N.C. House gives final approval to new congressional district maps

House Speaker Tim Moore (R-King's Mountain)
Minority Leader Larry Hall (D-Durham) examines House Bill 1.

Minority Leader Larry Hall (D-Durham) examines House Bill 1.

 

 

 

RALEIGH – The N.C. House has approved the new congressional district maps that were passed by the Senate on Thursday.  The reconfigured maps are in Senate Bill 2 that was written to comply with the three-judge panel’s decision last week ruling the current maps unconstitutional because of their reliance on race as a dominant factor in borders.

To allow for a stay from the U.S. Supreme Court, the legislation states that the new map is law “unless the United States Supreme Court reverses or stays the decision of the United States District Court for the Middle District of North Carolina holding unconstitutional (the districts that) existed prior to the enactment of this act (or the decision is otherwise enjoined, made inoperable, or ineffective)….”

N.C. lawmakers requested a stay from the Supreme Court last week, before the sudden death of Justice Antonin Scalia. Scalia is lying in repose in the Great Hall of the Supreme Court building today with a memorial service planned for tomorrow. In the meantime, the General Assembly worked in a special session this week to meet the judge panel’s February 19 deadline.

Rep. Lewis and Sen. Rucho confer during Redistricting Committee meeting

Rep. Lewis and Sen. Rucho confer during Redistricting Committee meeting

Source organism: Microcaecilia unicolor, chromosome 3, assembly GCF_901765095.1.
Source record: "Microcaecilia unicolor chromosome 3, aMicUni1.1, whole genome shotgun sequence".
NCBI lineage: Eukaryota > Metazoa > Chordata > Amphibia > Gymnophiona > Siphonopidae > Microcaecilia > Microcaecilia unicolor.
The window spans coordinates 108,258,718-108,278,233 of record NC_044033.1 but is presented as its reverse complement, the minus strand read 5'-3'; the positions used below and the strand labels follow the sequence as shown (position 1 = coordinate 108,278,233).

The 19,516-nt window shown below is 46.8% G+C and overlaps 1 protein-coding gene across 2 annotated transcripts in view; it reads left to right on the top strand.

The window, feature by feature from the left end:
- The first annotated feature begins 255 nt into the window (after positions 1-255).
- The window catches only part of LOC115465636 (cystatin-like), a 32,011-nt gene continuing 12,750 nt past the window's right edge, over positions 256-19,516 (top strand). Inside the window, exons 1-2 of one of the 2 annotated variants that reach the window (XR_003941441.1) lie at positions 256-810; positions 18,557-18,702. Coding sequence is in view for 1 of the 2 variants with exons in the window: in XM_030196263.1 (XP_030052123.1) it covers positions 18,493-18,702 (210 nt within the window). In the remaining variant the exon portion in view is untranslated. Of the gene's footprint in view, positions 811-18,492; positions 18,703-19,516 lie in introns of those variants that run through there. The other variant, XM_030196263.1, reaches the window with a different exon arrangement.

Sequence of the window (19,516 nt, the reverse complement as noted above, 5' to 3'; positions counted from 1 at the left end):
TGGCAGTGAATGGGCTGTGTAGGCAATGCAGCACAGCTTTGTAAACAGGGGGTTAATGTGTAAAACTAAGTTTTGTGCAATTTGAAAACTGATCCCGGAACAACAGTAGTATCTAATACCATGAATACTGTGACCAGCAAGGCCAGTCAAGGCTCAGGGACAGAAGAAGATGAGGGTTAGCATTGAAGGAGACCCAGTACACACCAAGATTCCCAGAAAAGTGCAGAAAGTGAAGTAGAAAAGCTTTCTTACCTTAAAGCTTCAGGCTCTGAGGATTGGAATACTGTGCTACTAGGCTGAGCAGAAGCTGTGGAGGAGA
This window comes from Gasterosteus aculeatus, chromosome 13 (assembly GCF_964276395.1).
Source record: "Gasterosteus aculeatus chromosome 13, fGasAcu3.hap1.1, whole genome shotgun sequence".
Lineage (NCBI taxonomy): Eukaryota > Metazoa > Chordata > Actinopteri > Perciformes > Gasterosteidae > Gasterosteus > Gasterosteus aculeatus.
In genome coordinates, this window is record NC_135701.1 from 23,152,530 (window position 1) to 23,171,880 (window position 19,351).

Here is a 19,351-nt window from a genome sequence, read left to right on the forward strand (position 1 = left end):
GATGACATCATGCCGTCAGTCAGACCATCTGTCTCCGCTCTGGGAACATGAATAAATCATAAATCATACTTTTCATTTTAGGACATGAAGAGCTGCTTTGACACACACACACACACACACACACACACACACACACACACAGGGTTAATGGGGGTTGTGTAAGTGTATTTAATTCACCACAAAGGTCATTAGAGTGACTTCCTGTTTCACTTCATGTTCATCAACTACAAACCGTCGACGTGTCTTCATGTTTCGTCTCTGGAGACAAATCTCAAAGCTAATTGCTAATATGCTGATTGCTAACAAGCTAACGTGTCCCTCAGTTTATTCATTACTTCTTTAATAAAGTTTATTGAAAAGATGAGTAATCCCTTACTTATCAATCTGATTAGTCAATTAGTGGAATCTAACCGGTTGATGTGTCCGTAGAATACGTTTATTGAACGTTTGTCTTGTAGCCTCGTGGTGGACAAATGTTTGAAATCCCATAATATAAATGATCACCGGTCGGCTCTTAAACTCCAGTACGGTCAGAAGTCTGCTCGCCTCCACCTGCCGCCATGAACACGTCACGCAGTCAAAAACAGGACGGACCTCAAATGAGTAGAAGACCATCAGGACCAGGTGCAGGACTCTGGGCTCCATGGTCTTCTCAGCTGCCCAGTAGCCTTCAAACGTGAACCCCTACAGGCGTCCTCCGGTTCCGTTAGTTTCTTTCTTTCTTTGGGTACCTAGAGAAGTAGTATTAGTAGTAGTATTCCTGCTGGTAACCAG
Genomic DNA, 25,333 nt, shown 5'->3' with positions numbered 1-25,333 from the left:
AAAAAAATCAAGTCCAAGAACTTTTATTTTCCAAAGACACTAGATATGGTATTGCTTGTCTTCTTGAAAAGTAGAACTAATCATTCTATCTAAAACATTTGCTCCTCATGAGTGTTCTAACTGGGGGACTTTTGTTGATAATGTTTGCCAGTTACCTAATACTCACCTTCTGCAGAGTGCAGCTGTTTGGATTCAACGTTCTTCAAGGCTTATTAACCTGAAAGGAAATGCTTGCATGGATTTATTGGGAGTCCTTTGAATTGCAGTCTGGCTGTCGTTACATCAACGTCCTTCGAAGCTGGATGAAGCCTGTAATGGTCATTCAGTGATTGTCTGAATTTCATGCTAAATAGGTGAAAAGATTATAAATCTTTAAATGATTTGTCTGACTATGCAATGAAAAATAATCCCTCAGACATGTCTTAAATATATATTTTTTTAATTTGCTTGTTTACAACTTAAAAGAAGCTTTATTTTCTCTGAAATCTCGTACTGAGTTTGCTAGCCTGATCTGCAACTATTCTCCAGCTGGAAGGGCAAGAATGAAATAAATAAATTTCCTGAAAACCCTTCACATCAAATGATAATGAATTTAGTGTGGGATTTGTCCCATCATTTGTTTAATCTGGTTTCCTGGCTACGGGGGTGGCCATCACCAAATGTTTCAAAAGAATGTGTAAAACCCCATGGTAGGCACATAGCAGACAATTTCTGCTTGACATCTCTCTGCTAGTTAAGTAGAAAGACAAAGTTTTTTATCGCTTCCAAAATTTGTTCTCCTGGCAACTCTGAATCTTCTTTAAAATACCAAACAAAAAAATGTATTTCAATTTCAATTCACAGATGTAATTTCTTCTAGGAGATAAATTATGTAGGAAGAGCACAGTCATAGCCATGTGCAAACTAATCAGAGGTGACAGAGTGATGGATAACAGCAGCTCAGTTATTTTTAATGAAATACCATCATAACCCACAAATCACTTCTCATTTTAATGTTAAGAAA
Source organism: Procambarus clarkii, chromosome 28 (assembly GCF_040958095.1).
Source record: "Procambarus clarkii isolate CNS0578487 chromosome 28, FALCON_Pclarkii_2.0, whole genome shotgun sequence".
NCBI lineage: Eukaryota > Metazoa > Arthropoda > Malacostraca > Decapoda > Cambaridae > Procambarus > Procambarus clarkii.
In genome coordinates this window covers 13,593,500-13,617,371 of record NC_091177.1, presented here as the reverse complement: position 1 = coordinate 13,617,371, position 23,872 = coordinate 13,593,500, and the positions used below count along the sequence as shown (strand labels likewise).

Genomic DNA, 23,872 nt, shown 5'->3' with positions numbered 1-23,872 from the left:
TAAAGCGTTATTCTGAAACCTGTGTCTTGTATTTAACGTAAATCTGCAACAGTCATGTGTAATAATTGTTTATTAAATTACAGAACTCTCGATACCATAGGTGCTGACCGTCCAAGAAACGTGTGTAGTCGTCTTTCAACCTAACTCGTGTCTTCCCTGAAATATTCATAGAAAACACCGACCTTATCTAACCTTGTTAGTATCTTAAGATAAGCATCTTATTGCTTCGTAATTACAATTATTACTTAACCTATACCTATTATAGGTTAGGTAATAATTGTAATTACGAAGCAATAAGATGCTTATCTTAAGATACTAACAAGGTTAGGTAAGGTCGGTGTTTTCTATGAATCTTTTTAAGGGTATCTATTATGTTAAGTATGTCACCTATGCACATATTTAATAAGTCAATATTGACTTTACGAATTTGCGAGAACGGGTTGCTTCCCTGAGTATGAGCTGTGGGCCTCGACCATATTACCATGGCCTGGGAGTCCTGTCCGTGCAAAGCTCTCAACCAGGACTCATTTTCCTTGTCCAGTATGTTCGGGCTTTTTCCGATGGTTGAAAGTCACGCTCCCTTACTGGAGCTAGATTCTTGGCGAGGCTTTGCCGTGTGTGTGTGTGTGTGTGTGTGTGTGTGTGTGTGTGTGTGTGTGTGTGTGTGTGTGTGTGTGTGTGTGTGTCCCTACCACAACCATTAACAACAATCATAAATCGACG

“We recognize that this condensed timeline – mandated by the federal trial court – has been frustrating and confusing for the people of North Carolina, but we are pleased that we were able to make this process as transparent and open to public comment as possible,” said Rep. David Lewis (R-Harnett). Lewis is House chair of the Joint Legislative Committee on Redistricting. “This map – the only one put forward for consideration – is practicable, fair, and respectfully complies with court order. We still remain hopefully optimistic that the U.S. Supreme Court will issue a stay soon to help avoid all confusion and the cost of a stand-alone congressional primary in June.”

A select bipartisan redistricting committee was appointed to draw the new maps using a tool called Maptitude that allows users to put algorithms for population density and district continuity. Race is not a variable available in the software.

While the N.C. House was passing the Senate’s redistricting legislation, the Senate passed the House’s bill to suspend the March 15 congressional races and move the primary to June 7, 2016. The gubernatorial primary, the presidential primary and the Connect NC bond vote will still go before voters as planned on March 15. Fiscal researchers at the General Assembly estimate that the special congressional primary will cost the state $9 million.

“While we wish North Carolina voters didn’t have to deal with the chaos, confusion and costliness associated with a federal trial court’s 11th hour changing of the current primary election, we hope this legislation will at least bring some clarity and order back into the process,” said Senate Redistricting Committee Chairman Bob Rucho (R-Mecklenburg.) “It is vitally important that all voters continue to cast ballots in every race to ensure their voices are heard no matter what the courts ultimately decide.”

The General Assembly is urging voters who have requested absentee ballots to vote and send them back in. If the stay granted by the U.S. Supreme Court, the March 15 primary would go forward for all races as originally planned.